Kendra

      • I see, thanks.
        Would you recommend some settings to prevent it, perhaps limiting the parallelism of the rebuilds?
        Though I suppose the way to go for a new setup is first to monitor and see if any action is required.

        • Yeah, there’s lots you can tweak — you can leave a few minutes between commands so that things have time to catch up, do partition level rebuilds (offline, only if using partitioning), and timebox the whole operation so that you only do a smaller amount of work. And of course limiting what you’re targeting (by level of fragmentation, purpose) helps. And you could potentially reorganize for a while and then manually stop the command in some instances.

          • Great points, thanks!

          • It’s been a while since my last comment — and since then I’ve found myself pretty much agreeing with the DBA described in the article. Fragmentation isn’t the problem (and even Brent has such an article).

            Due to the SCH-M locks, the I/O load, and the AlwaysOn Availability Groups issues that index maintenance causes, I decided to simply disable the index maintenance. As our system is 24/7 and highly concurrent, this actually improved performance (combined with the usual query tuning and offloading to readable replicas).

            However, it still bothers me — we now have high fragmentation in most of the main tables, which means we’re doing extra I/O and taking up extra RAM.
            But reducing that, temporarily, using index maintenance costs a lot of I/O by itself, and with locking and replica issues.

            Would you say that in this situation it would be best to just continue to skip index maintenance?
            Or perhaps only run short reorgs, which should have the least negative impact?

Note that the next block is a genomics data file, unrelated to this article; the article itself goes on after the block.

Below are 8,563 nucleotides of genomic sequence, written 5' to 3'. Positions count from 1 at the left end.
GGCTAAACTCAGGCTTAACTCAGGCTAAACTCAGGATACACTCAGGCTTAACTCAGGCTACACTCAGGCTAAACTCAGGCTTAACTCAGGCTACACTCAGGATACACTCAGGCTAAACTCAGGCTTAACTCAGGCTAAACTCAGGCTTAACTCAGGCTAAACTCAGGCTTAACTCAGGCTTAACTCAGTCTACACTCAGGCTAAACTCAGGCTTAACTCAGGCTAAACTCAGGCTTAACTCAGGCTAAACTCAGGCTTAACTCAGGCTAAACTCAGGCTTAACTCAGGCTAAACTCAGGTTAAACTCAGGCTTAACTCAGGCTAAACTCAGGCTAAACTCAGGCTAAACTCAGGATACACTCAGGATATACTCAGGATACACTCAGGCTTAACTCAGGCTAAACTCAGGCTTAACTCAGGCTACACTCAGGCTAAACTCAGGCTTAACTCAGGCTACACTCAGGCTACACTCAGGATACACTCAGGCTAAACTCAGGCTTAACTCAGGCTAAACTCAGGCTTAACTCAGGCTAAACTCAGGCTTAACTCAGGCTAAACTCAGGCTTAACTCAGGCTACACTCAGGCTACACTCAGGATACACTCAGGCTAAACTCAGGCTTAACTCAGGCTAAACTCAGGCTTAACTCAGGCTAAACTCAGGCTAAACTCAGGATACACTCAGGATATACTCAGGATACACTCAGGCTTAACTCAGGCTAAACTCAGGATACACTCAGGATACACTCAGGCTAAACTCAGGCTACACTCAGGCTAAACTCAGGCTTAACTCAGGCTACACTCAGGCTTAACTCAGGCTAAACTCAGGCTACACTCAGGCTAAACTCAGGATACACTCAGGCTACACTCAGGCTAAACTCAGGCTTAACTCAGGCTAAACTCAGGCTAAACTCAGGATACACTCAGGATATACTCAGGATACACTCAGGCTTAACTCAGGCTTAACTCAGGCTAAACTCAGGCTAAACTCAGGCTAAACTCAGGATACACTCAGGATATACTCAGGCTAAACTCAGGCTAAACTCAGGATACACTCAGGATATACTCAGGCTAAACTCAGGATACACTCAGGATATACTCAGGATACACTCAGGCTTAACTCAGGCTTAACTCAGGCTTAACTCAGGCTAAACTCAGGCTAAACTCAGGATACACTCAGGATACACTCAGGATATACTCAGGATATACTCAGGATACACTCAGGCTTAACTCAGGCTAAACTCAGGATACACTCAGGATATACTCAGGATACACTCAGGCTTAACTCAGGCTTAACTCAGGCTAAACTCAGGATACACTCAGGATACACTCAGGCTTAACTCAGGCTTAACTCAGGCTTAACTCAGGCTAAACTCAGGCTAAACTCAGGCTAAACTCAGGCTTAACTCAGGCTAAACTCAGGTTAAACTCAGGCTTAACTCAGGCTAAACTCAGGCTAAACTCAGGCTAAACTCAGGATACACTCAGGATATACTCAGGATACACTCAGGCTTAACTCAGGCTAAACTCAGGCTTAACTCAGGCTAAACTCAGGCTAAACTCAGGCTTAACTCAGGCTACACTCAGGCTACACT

• Hi Alex,

            We’re at the end of the allowable threaded comments/ “reply chain” for this particular comment. I can reply to this through the WordPress GUI, but WordPress will force you to start a new comment on this post if you’d like to respond. (Just an FYI in case the missing “reply” looks weird.)

            You’re in a special place with your application. You’ve got a complex high availability in place and 24×7 customers. Your comment basically says, “there’s no obvious choice here, only judgment calls.”

            That’s correct, and it’s you who has to make the judgment call. For me to tell you what’s right in your situation I’d need a lot more information, the type of detailed data that I’d only get over a multi-day consulting engagement.

            So I can’t tell you not to worry. It’s incredibly valuable to periodically reassess the situation and decide if it’s time to customize your maintenance to do something better. That’s what keeps you on the lookout for issues like index rebuilds potentially causing corruption in some versions of SQL Server (like we just found out about in the 2012 SP1 line).

  4. Kendra…you read my mind on my exact issue… as I just setup a bcp site with always on and mirroring with trans repl… it took the maintenance and introduced a whole bunch of issue with TLogs getting HUGE.. and the rebuilds of indexes tanked me a few times…I have yet to dig myself out given I am still the new guy on the block and my learning is a daily event!

    Good Read for sure… thx

    -Zero

  5. I am a SysAdmin and a NetAdmin… which does NOT mean I’m a DBAdmin (despite what hiring software seems to think).

    Your article gave relevance to the TechNet articles and other articles written towards a DBA audience. It allowed me to know that I could Reorganize my database uh… things… tables? whatever–without taking down my monitoring software’s DB.

    So thanks for writing something a non-DBA could grok!

  6. I am testing Index fragmentation on 35gb Database setting my Log size to 8gb i have used ola Hallengren’s scripts and tryied Custom scripts but the transaction log is filling up . Do we need to increase th Transaction log or is there any other way to make sure Transaction log is not filling up. Thanks for your resposne.

    • Padhu – yes, rebuilding indexes is a logged operation, so depending on your individual server’s setup, you may need to try using simple recovery mode, increasing the log size, doing transaction log backups more often, etc.